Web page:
Digital Twins: German Soccer Clubs and the eSports Market

FC Schalke 04 and VFL Wolfsburg are the first Bundesliga soccer clubs with own teams in eSports. Other clubs, like Hoffenheim, are analyzing the eSports market and will make a conclusive decision in the foreseeable future whether they will enter this area or not. What’s the trend behind this topic and why don’t have all the Bundesliga clubs their own eSports teams?


eSports is an interesting case of the so-called “Digital Twins” phenomenon, which means that every real-world entity will have a digital counterpart. They can live together; it’s not necessarily one field disrupting the other.

In this case, the equivalent of playing real-world soccer on a pitch is playing video games, like the FIFA series, on a console. While everyone knows about playing soccer, the percentage of German internet users who have already heard of eSports is about 24% (Statista, 2016). But public attendance is growing very fast. So almost every second 16-24 year old in Germany has seen an eSports match on Youtube or Twitch – potentially making this age segment one of the most important target groups of existing soccer clubs in the future. Although the existing market is much bigger than eSports now.


The reason is: the overlap of eSports and real sports could be significantly higher than you may think. The common ground is the main source of income of these sports areas: most of it coming from direct sponsoring and merchandising. Bundesliga clubs fear the growing influence of sponsoring expenses in the eSports market.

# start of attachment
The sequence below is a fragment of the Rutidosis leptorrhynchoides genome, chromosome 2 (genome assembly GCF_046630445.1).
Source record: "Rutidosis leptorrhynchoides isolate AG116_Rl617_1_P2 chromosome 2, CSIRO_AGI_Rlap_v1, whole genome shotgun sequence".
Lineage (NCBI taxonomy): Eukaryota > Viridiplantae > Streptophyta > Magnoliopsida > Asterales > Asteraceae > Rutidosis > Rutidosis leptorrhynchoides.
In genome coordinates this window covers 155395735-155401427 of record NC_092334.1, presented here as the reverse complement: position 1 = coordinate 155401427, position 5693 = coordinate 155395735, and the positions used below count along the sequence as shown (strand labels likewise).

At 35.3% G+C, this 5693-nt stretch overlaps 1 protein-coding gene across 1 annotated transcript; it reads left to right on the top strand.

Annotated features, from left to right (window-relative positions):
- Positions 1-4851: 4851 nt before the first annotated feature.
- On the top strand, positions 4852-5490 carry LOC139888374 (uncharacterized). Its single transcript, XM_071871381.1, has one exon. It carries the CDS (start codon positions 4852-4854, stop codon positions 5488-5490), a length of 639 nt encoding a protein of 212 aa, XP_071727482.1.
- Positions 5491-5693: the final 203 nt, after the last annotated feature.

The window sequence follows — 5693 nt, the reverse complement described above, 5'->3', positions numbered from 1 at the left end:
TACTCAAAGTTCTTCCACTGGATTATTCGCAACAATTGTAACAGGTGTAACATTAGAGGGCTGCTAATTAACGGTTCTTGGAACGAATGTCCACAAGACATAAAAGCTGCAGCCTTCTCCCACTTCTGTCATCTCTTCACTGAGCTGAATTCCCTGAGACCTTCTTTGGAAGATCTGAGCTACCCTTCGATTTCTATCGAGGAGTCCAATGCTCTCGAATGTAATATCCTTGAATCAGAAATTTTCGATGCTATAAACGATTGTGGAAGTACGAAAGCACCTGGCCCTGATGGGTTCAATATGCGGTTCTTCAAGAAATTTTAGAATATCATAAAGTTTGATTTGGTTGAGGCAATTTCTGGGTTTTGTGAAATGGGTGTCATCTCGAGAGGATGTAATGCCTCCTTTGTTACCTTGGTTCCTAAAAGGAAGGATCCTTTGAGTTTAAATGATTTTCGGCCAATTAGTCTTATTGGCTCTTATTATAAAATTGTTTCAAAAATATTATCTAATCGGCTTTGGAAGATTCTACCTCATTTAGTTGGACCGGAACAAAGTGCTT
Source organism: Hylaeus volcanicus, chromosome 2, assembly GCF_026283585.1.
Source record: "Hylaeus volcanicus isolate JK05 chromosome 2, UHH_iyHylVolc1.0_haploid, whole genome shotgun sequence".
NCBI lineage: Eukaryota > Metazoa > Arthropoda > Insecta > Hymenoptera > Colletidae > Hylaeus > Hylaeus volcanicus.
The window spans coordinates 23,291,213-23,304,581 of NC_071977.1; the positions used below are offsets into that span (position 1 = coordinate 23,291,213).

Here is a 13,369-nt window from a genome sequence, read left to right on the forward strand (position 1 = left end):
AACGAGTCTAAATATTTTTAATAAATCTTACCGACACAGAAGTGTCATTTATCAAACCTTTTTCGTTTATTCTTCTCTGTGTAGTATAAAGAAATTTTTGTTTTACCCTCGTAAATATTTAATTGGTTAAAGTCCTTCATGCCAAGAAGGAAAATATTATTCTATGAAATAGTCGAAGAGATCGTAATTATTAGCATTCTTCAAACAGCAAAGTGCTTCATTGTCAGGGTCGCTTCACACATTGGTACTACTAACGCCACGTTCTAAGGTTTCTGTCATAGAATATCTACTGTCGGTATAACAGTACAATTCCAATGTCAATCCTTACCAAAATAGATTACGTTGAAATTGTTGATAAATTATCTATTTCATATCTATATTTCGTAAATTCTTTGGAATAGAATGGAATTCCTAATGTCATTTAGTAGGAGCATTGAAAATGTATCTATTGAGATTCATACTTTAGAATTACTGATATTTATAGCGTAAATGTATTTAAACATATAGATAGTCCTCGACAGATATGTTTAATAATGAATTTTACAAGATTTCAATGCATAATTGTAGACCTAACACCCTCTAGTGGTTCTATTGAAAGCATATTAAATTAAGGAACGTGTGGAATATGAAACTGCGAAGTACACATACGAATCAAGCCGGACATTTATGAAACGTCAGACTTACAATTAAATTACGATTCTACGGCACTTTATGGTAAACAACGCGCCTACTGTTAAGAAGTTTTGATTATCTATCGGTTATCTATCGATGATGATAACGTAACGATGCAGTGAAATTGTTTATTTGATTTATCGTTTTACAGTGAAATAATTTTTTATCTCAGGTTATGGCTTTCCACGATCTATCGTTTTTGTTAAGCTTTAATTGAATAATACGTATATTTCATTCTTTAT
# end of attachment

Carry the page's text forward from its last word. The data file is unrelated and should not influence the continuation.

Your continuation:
Young sports fans usually favour a mixture of real and eSports. Meaning if Bundesliga clubs can’t participate in these two worlds if they are old-school only. It’s especially interesting for clubs with decreasing sponsoring expenses (like Wolfsburg due to the “Diesel Gate” of the club’s owner, Volkswagen) and/or image problems like Hoffenheim (one of only a few clubs in Germany with low-level spectator numbers) to get some pioneer dividends in this area. They can address new target groups and brighten their public relations within (compared to professional soccer players) moderate salaries for the eSports squad.


The problem is, professional eSports is not consolidated (perhaps, it won’t be) in any way. Consoles and games are changing very fast (the FIFA series gets at least one update a year). The war between PC players and console players is undetermined and the field of eSports is multi-optional. You can play sports games (what would be obvious for Bundesliga clubs), but there are shooters and simulations too. Professional players are focused and specialized in one game with stable hardware. So the Bundesliga clubs mustn’t only decide whether they want to be engaged in the eSports market but also in which concrete field of this complex area. This is far and away the most difficult task that the clubs have to solve and probably the reason for the German clubs’ caution.